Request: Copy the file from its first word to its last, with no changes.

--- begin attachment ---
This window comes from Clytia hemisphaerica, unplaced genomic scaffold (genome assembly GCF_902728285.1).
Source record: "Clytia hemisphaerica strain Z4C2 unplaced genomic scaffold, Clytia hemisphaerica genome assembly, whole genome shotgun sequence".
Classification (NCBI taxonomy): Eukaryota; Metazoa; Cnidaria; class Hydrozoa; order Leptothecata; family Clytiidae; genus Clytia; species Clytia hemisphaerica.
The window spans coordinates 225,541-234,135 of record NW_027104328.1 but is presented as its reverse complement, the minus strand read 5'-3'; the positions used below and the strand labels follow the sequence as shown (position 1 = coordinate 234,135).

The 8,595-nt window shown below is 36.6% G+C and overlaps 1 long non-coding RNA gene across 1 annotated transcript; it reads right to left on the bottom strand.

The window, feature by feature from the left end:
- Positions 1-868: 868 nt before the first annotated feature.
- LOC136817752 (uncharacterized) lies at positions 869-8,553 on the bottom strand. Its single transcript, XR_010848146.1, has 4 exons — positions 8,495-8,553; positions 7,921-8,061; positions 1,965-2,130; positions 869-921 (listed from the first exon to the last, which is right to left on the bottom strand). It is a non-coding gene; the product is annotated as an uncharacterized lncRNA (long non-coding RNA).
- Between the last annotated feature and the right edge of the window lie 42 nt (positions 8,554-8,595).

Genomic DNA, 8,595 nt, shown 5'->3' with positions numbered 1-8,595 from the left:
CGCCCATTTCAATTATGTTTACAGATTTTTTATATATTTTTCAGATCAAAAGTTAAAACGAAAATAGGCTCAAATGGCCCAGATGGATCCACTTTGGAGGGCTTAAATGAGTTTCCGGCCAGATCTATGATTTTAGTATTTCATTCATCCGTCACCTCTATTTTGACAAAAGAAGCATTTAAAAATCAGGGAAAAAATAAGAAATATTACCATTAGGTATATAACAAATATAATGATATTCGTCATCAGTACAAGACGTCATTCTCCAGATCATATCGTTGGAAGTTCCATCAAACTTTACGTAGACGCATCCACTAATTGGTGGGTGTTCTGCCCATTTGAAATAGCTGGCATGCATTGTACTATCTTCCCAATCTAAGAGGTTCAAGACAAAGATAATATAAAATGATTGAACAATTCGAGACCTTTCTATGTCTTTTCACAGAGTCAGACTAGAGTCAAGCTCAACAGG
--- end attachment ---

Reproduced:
This window comes from Clytia hemisphaerica, unplaced genomic scaffold (genome assembly GCF_902728285.1).
Source record: "Clytia hemisphaerica strain Z4C2 unplaced genomic scaffold, Clytia hemisphaerica genome assembly, whole genome shotgun sequence".
Classification (NCBI taxonomy): Eukaryota; Metazoa; Cnidaria; class Hydrozoa; order Leptothecata; family Clytiidae; genus Clytia; species Clytia hemisphaerica.
The window spans coordinates 225,541-234,135 of record NW_027104328.1 but is presented as its reverse complement, the minus strand read 5'-3'; the positions used below and the strand labels follow the sequence as shown (position 1 = coordinate 234,135).

The 8,595-nt window shown below is 36.6% G+C and overlaps 1 long non-coding RNA gene across 1 annotated transcript; it reads right to left on the bottom strand.

The window, feature by feature from the left end:
- Positions 1-868: 868 nt before the first annotated feature.
- LOC136817752 (uncharacterized) lies at positions 869-8,553 on the bottom strand. Its single transcript, XR_010848146.1, has 4 exons — positions 8,495-8,553; positions 7,921-8,061; positions 1,965-2,130; positions 869-921 (listed from the first exon to the last, which is right to left on the bottom strand). It is a non-coding gene; the product is annotated as an uncharacterized lncRNA (long non-coding RNA).
- Between the last annotated feature and the right edge of the window lie 42 nt (positions 8,554-8,595).

Genomic DNA, 8,595 nt, shown 5'->3' with positions numbered 1-8,595 from the left:
CGCCCATTTCAATTATGTTTACAGATTTTTTATATATTTTTCAGATCAAAAGTTAAAACGAAAATAGGCTCAAATGGCCCAGATGGATCCACTTTGGAGGGCTTAAATGAGTTTCCGGCCAGATCTATGATTTTAGTATTTCATTCATCCGTCACCTCTATTTTGACAAAAGAAGCATTTAAAAATCAGGGAAAAAATAAGAAATATTACCATTAGGTATATAACAAATATAATGATATTCGTCATCAGTACAAGACGTCATTCTCCAGATCATATCGTTGGAAGTTCCATCAAACTTTACGTAGACGCATCCACTAATTGGTGGGTGTTCTGCCCATTTGAAATAGCTGGCATGCATTGTACTATCTTCCCAATCTAAGAGGTTCAAGACAAAGATAATATAAAATGATTGAACAATTCGAGACCTTTCTATGTCTTTTCACAGAGTCAGACTAGAGTCAAGCTCAACAGG